For more information or to make a contribution, visit and follow the link to the Razoo crowd funding site. Everyone is also welcome to call Downtown Laconia Main Street Initiative at 603-455-2084, or visit participating downtown businesses to make a contribution by cash or check. Participating businesses include The Water Street Café, All My Life Jewelers, The Studio, Polished & Proper Barber Shop and Local Provisions.

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Vehicles at business parking lots hit by thieves

LACONIA — A string of thefts from vehicles have police asking for the public's help in nabbing those responsible.

The thefts have taken place in the early morning hours over the past week, and it appears more than one person is involved. No businesses have been broken into, but items have been taken from from parked vehicles at Del. R. Gilbert and Sons Block Co. Inc. at 427 Province Road, NH Electric Motors on 459 Provide Road, No Limits Motorsports on 477 Province Road, and Global Wireless Construction on 505 Province Road, all in Laconia. Security cameras have captured images of a man who appears to be tall and skinny, with facial hair, wearing a light-colored hooded sweatshirt and baseball hat.

Anyone who has information is asked to call police at 524-5252.

– Ginger Kozlowski

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This is security footage from one of the thefts. (Courtesy Laconia Police)


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Standing up in Bristol

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Cindy Young of Alexandria, Allison Wade of Bristol and Jessica Pratt join in a protest against TD Bank in Bristol Wednesday afternoon. They support the protests in North Dakota against the oil pipeline going through Native American land. (Gail Ober/Laconia Daily Sun)

Dakota pipeline protesters demonstrate at TD Bank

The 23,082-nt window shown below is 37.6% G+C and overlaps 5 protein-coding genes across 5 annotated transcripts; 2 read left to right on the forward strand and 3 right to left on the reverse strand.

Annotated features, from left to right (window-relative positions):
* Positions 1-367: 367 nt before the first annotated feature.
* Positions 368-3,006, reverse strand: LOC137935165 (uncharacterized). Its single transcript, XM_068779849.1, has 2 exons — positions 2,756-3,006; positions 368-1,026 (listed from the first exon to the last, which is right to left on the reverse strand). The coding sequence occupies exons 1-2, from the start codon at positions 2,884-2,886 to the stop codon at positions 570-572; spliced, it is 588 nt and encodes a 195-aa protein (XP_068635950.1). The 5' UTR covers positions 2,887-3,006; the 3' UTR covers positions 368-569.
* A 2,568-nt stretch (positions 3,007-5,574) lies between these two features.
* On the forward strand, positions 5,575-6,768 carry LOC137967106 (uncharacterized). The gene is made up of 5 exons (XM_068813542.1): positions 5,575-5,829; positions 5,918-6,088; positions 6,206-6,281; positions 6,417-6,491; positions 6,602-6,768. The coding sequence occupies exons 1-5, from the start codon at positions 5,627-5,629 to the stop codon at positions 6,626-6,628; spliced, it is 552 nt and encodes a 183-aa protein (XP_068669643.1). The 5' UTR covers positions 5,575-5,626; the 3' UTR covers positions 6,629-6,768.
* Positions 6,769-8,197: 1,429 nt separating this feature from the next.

BRISTOL — About eight people demonstrated in front of the TD Bank in downtown Bristol Wednesday, saying they were there to show support for the demonstrations against the Dakota Pipeline.

Alexandria resident Cindy Young said she and her supporters are standing up to all of the financial institutions that are financially backing the pipeline the builders want to run through the Standing Rock Sioux Reservation in North Dakota.

"Lots of people in this area don't understand," said Young who temporarily put down her drum to speak. "A lot of this desecration of sacred burial sites isn't common knowledge."

In recent days, the protests against the pipeline going through Sioux Reservation lands have grown violent. According to nation news media outlets, police turned fire hoses against the protestors in freezing North Dakota winter weather near Cannon Ball, North Dakota, over the past two nights.

Police have also allegedly used rubber bullets and tear gas in other efforts to disperse the growing crowds. Protesters in North Dakota are led by David Archambeault II, the chairman of the tribe.

"It's like a perpetrator committing a crime against innocent people," Archambault told ABC news reporters about the Dakota pipeline plans.

In Bristol, things were calm. Occasionally a T-shirt-wearing young person would lean out of a car window and flip his middle finger at them, but just as often people would drive by a toot their horns in solidarity.

Young said they have a permit for their protest and the Bristol Police have largely ignored them.

"They smile, maybe half-heartedly, when they go by," she said.

The Dakota lands west of the Missouri River are protected as part of the greater Sioux Nation by the 1851 Treaty of Laramie, which was amended in 1868 after gold was discovered in the South Dakota Black Hills in 1861.

The protesters say the pipeline will run through waters of the Cannon Ball River which is part of the Great Sioux Nation.

Young said she and some of her fellow Grafton County supporters will be heading to Cannon Ball in January to continue the protests.

TD Bank media spokesperson Alison Ford said, "We respect the rights of those who wish to voice their opinions in peaceful protest. TD supports responsible energy development, employing due diligence in our lending and investing activities related to resource development. To enhance our understanding of key issues and promote informed dialogue, we work closely with our clients, local communities, aboriginal governments and environmental groups.

TD continues to engage in discussions with key stakeholders and Energy Transfer Partners (ETP) regarding the Dakota Access Pipeline. And we support efforts to ensure environmental sustainability and the safety of the site. We will continue to encourage ETP to engage in constructive dialogue and work towards a resolution with stakeholders and community members, including the Standing Rock Sioux Tribe."

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Maya Hardcastle, left, and Elsa McConologue stand in front of the TD Bank in Bristol Wednesday, making their feelings known about the Dakota Access Pipeline being constructed in North Dakota. The bank is one of the businesses financing the project. (Courtesy photo)